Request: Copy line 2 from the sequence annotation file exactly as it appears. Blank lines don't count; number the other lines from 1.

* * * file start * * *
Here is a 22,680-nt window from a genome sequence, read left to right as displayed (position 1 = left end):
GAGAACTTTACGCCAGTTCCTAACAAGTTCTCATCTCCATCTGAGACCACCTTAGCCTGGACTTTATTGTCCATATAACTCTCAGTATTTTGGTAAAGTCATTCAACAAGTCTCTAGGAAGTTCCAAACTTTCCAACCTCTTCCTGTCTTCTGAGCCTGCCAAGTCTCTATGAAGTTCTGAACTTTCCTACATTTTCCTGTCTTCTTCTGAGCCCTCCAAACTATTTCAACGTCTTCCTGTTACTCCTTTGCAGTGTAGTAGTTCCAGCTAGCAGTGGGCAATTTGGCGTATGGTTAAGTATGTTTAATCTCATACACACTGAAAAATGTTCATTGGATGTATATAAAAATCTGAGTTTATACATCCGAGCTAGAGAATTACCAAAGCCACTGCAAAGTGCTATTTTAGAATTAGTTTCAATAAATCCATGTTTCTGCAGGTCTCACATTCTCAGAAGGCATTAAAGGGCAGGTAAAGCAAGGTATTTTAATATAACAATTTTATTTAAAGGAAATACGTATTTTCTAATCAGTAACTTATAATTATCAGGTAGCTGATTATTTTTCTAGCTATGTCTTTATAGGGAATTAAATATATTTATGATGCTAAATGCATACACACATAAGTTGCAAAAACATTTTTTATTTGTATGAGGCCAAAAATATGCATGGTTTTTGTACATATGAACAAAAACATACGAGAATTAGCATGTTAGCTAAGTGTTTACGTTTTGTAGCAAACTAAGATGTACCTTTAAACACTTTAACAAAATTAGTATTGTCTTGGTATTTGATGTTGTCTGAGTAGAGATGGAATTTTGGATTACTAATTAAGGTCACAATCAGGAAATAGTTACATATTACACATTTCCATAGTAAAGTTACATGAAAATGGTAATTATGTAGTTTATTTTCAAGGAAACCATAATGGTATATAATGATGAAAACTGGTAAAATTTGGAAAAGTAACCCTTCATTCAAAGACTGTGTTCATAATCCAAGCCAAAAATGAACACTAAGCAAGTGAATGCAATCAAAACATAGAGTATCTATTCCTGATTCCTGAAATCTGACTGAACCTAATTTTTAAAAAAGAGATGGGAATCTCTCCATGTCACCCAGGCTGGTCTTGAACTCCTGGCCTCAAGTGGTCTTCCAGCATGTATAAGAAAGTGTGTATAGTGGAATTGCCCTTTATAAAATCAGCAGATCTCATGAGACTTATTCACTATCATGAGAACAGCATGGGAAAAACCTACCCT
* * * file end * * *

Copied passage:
GAGAACTTTACGCCAGTTCCTAACAAGTTCTCATCTCCATCTGAGACCACCTTAGCCTGGACTTTATTGTCCATATAACTCTCAGTATTTTGGTAAAGTCATTCAACAAGTCTCTAGGAAGTTCCAAACTTTCCAACCTCTTCCTGTCTTCTGAGCCTGCCAAGTCTCTATGAAGTTCTGAACTTTCCTACATTTTCCTGTCTTCTTCTGAGCCCTCCAAACTATTTCAACGTCTTCCTGTTACTCCTTTGCAGTGTAGTAGTTCCAGCTAGCAGTGGGCAATTTGGCGTATGGTTAAGTATGTTTAATCTCATACACACTGAAAAATGTTCATTGGATGTATATAAAAATCTGAGTTTATACATCCGAGCTAGAGAATTACCAAAGCCACTGCAAAGTGCTATTTTAGAATTAGTTTCAATAAATCCATGTTTCTGCAGGTCTCACATTCTCAGAAGGCATTAAAGGGCAGGTAAAGCAAGGTATTTTAATATAACAATTTTATTTAAAGGAAATACGTATTTTCTAATCAGTAACTTATAATTATCAGGTAGCTGATTATTTTTCTAGCTATGTCTTTATAGGGAATTAAATATATTTATGATGCTAAATGCATACACACATAAGTTGCAAAAACATTTTTTATTTGTATGAGGCCAAAAATATGCATGGTTTTTGTACATATGAACAAAAACATACGAGAATTAGCATGTTAGCTAAGTGTTTACGTTTTGTAGCAAACTAAGATGTACCTTTAAACACTTTAACAAAATTAGTATTGTCTTGGTATTTGATGTTGTCTGAGTAGAGATGGAATTTTGGATTACTAATTAAGGTCACAATCAGGAAATAGTTACATATTACACATTTCCATAGTAAAGTTACATGAAAATGGTAATTATGTAGTTTATTTTCAAGGAAACCATAATGGTATATAATGATGAAAACTGGTAAAATTTGGAAAAGTAACCCTTCATTCAAAGACTGTGTTCATAATCCAAGCCAAAAATGAACACTAAGCAAGTGAATGCAATCAAAACATAGAGTATCTATTCCTGATTCCTGAAATCTGACTGAACCTAATTTTTAAAAAAGAGATGGGAATCTCTCCATGTCACCCAGGCTGGTCTTGAACTCCTGGCCTCAAGTGGTCTTCCAGCATGTATAAGAAAGTGTGTATAGTGGAATTGCCCTTTATAAAATCAGCAGATCTCATGAGACTTATTCACTATCATGAGAACAGCATGGGAAAAACCTACCCT